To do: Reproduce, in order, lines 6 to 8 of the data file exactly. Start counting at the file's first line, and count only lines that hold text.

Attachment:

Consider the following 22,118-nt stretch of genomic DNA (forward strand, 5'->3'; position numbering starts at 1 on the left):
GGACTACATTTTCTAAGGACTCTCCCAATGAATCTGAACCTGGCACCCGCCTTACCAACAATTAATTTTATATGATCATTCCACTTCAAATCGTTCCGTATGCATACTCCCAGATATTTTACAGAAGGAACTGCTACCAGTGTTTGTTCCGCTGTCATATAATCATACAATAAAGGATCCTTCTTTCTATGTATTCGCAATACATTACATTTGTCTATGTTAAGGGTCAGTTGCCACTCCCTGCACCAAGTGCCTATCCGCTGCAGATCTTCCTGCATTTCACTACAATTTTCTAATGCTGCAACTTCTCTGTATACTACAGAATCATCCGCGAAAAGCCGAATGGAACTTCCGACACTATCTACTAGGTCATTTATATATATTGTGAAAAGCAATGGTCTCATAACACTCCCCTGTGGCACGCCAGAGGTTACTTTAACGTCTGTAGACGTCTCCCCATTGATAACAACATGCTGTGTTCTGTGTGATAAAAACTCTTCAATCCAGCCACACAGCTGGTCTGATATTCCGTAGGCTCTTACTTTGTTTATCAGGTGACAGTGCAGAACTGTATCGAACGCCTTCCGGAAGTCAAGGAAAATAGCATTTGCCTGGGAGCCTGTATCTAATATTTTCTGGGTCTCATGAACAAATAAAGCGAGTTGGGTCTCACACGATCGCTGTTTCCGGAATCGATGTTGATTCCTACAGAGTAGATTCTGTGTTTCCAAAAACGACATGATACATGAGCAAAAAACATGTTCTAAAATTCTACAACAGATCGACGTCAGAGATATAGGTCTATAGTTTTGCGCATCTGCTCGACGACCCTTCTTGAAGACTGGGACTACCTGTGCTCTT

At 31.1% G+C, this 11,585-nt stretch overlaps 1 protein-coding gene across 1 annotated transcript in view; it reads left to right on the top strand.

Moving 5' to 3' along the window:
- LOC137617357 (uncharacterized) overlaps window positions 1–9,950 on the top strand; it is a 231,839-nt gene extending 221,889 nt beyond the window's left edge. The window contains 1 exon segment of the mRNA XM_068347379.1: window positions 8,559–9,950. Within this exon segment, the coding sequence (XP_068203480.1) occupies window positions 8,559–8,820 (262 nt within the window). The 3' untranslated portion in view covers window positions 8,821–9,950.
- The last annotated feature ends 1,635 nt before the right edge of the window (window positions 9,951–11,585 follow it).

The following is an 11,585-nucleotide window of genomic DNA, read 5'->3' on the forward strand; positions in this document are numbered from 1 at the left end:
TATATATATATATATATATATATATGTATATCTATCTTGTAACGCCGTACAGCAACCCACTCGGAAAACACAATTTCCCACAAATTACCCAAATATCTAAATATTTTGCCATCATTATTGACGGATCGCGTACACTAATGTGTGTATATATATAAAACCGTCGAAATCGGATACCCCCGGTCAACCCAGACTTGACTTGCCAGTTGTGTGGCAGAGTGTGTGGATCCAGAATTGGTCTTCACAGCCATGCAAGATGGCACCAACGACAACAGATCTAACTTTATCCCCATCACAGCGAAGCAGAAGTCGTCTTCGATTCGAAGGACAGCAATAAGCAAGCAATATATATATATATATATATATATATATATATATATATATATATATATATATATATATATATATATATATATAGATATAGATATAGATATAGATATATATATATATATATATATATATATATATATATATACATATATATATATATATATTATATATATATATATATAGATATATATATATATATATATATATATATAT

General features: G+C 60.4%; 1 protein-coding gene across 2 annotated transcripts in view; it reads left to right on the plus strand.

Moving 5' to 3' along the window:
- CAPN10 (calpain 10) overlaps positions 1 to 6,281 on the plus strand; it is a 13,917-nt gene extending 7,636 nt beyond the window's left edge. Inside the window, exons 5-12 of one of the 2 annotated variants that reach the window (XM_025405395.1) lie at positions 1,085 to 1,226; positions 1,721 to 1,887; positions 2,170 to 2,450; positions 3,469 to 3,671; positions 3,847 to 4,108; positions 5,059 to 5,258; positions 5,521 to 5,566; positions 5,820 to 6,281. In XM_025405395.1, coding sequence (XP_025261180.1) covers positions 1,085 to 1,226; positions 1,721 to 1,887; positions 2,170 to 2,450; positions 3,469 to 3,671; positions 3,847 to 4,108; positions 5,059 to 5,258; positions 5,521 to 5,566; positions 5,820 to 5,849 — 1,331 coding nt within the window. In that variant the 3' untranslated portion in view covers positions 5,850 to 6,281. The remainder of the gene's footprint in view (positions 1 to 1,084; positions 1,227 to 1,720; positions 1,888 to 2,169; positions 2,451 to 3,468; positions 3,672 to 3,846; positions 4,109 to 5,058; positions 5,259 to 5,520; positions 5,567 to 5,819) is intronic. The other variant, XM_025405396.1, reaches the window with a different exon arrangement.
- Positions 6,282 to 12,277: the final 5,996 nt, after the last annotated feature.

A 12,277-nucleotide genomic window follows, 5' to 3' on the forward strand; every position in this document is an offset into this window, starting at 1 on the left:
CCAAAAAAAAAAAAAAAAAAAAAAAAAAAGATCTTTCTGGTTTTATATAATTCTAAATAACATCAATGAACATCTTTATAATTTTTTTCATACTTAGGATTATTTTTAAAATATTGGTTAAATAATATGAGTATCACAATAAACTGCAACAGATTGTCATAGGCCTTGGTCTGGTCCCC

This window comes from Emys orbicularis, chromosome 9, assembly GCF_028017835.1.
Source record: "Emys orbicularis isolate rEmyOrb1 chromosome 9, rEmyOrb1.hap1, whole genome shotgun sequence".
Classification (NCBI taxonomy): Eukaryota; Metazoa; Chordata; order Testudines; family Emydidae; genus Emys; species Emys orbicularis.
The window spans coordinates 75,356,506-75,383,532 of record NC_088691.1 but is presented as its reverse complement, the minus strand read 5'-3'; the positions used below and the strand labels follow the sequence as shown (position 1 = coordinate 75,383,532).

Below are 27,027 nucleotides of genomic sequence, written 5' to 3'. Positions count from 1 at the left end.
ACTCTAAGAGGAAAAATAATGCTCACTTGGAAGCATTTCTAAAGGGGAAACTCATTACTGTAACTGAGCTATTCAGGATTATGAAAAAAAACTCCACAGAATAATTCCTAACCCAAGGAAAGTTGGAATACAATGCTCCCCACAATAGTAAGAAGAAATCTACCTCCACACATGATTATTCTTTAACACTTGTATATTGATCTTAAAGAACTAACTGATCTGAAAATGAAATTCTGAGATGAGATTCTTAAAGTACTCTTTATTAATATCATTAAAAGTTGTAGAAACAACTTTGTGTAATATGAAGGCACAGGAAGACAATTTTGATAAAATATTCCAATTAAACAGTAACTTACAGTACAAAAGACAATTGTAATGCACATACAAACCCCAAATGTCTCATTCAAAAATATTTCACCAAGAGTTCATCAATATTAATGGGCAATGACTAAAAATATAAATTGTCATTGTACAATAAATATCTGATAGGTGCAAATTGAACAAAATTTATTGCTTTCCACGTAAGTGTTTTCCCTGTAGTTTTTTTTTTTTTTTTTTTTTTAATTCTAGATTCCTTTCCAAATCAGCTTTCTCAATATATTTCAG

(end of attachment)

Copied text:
- The last annotated feature ends 1,635 nt before the right edge of the window (window positions 9,951–11,585 follow it).

The following is an 11,585-nucleotide window of genomic DNA, read 5'->3' on the forward strand; positions in this document are numbered from 1 at the left end:
TATATATATATATATATATATATATGTATATCTATCTTGTAACGCCGTACAGCAACCCACTCGGAAAACACAATTTCCCACAAATTACCCAAATATCTAAATATTTTGCCATCATTATTGACGGATCGCGTACACTAATGTGTGTATATATATAAAACCGTCGAAATCGGATACCCCCGGTCAACCCAGACTTGACTTGCCAGTTGTGTGGCAGAGTGTGTGGATCCAGAATTGGTCTTCACAGCCATGCAAGATGGCACCAACGACAACAGATCTAACTTTATCCCCATCACAGCGAAGCAGAAGTCGTCTTCGATTCGAAGGACAGCAATAAGCAAGCAATATATATATATATATATATATATATATATATATATATATATATATATATATATATATATATATATATATATAGATATAGATATAGATATAGATATATATATATATATATATATATATATATATATATATACATATATATATATATATATTATATATATATATATATAGATATATATATATATATATATATATATATAT